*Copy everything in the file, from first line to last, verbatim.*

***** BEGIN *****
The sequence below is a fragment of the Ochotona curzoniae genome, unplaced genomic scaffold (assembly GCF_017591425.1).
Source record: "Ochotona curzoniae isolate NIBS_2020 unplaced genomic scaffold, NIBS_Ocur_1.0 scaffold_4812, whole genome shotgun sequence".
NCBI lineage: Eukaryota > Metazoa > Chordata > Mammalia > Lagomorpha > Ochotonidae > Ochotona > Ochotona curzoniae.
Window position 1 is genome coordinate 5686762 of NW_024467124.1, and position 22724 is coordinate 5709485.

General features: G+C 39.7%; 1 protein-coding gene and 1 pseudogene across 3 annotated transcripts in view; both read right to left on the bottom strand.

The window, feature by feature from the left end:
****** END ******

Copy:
The sequence below is a fragment of the Ochotona curzoniae genome, unplaced genomic scaffold (assembly GCF_017591425.1).
Source record: "Ochotona curzoniae isolate NIBS_2020 unplaced genomic scaffold, NIBS_Ocur_1.0 scaffold_4812, whole genome shotgun sequence".
NCBI lineage: Eukaryota > Metazoa > Chordata > Mammalia > Lagomorpha > Ochotonidae > Ochotona > Ochotona curzoniae.
Window position 1 is genome coordinate 5686762 of NW_024467124.1, and position 22724 is coordinate 5709485.

General features: G+C 39.7%; 1 protein-coding gene and 1 pseudogene across 3 annotated transcripts in view; both read right to left on the bottom strand.

The window, feature by feature from the left end: